If I had my way

A lot of people replied to my ‘State of SeSam address‘ for which I am thankful. I completely agree with most of the comments, especially since I too think that staying home wouldn’t have been necessarily better. In fact, if I look back, the reason why I even tried and accepted the scholarship back then was my need to be different. I don’t think of myself as the person who’d be satisfied with doing the same thing the majority of his peers do. I don’t mean it in the cliché be yourself way, more like I dread being boring and ordinary.

Had I stayed home and finished university there I’d probably be complaining about my dull life, my nine to five job and the horrendous payments on my mortgage. And I’d be convinced that I wasted my good years without doing anything interesting.

I fondly remember the moment when I watched The Family Stone and I realised that everything Meredith was saying about her time in Hong Kong I experienced. I knew all the locations she mentioned. And also – unlike Everett, who confessed his regret about never getting around to it – I shared meal with the monks in their uphill monastery. I could have missed all that.

(I’d swear I already wrote about this but none of the keywords resulted in any hits in the archives. Should I be repeating myself, please accept my sincerest apologies. My brain is getting old.)

On the other hand, who am I kidding. There is nothing special about studying abroad, not even in Japan. I also can’t think of anything I can do better than anyone else. Much as I like to brag about it the only time I’ve been outside Japan was the aforementioned trip to HK. And no matter how much I tinker with computers I don’t think I qualify for being a geek even. So what should I be proud of?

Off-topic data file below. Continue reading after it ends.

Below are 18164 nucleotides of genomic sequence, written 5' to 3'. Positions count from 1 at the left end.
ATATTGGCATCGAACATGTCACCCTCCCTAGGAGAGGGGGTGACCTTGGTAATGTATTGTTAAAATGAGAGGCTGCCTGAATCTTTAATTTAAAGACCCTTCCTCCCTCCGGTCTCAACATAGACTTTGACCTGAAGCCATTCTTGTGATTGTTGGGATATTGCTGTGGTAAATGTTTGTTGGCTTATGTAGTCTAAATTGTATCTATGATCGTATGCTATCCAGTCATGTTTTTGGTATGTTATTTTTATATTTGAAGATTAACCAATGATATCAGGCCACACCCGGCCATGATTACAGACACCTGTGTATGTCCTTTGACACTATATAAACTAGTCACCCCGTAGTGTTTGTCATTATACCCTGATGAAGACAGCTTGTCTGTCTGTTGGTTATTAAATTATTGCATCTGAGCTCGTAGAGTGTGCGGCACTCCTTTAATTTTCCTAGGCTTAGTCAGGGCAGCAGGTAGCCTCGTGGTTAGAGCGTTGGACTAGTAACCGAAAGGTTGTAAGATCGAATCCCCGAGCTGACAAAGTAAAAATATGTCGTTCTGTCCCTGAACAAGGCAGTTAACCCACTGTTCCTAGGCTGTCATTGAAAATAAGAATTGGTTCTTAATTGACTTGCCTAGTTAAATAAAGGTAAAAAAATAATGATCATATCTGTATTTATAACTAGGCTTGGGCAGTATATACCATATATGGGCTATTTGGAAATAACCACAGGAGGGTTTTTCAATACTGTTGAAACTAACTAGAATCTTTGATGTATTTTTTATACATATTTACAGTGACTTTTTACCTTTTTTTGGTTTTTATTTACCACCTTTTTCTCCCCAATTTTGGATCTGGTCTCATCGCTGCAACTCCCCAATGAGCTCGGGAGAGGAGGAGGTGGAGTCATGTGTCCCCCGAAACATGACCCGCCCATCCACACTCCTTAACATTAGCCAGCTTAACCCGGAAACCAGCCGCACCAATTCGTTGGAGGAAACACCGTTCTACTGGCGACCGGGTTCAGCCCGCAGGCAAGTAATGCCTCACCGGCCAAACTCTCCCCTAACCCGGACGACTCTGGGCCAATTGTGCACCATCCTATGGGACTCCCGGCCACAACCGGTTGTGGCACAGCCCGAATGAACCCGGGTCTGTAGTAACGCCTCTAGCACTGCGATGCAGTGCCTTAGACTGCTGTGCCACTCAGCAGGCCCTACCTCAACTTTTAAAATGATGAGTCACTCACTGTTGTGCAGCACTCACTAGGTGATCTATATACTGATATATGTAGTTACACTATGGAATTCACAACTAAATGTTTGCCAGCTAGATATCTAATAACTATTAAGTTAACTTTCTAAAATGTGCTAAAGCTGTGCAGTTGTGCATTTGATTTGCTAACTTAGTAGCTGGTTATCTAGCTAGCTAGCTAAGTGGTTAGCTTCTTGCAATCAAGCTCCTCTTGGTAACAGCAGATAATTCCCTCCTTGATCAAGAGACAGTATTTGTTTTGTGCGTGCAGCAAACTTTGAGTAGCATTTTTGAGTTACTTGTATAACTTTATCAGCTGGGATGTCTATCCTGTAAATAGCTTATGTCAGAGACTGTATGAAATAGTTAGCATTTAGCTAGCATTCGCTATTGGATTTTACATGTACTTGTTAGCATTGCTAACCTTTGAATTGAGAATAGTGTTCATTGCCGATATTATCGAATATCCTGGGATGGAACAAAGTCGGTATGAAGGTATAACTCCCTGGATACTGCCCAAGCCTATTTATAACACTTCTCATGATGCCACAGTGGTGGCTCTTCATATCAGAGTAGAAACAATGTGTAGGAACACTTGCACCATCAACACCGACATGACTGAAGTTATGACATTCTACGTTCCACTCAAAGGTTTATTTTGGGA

It’s all ambivalent. I can’t decide if I really am the worthy person I like to think myself to be or it’s all just deluded arrogance and I embarrass myself by even hinting it.

Anyway, I don’t think I’m alone with my view of the country though. Just this week I bumped into two kohais on my way home. We talked about being in Japan. They said the exact same things I usually bring up: complained about the impossibility of making friends with the Japanese, the lack of understanding, the latent inhospitality. One of them expressed his wish of  transferring to Osaka due to the more foreigner-friendly credit point system. Seemingly the really comfortable scholarship cannot counterbalance the instilled depression. ‘I wouldn’t mind staying for Master’s if life here was any good.’ I was told.

I admit I’m not the most tolerant and open of all people, but I’m not just making up the Japan I write about.

As for my last couple of months I don’t think I will have too many opportunities. Without the steady influx of scholarship I’ll probably have to restrict my expenses to (cheap) food. That removes any chance of travel unless I walk or ride the bicycle. As a fail-safe plan I am taking boatloads of classes so even if I end up failing a bunch I’d still gather enough credits to graduate. Which means even less free time than I used to have. The area is also teeming with native speakers of English who are all per definitionem more desirable for a teaching job than me.

To finish the title, I’d burn this whole building down.

Through gritted teeth

It’s been a bit hard writing to this journal lately, because I wasn’t sure about sharing what really was on my mind. After all once something is out there is bits and bytes there will always be a way to retrieve it. There’s no going back, and eventually too much honesty will surely just blow up in my face.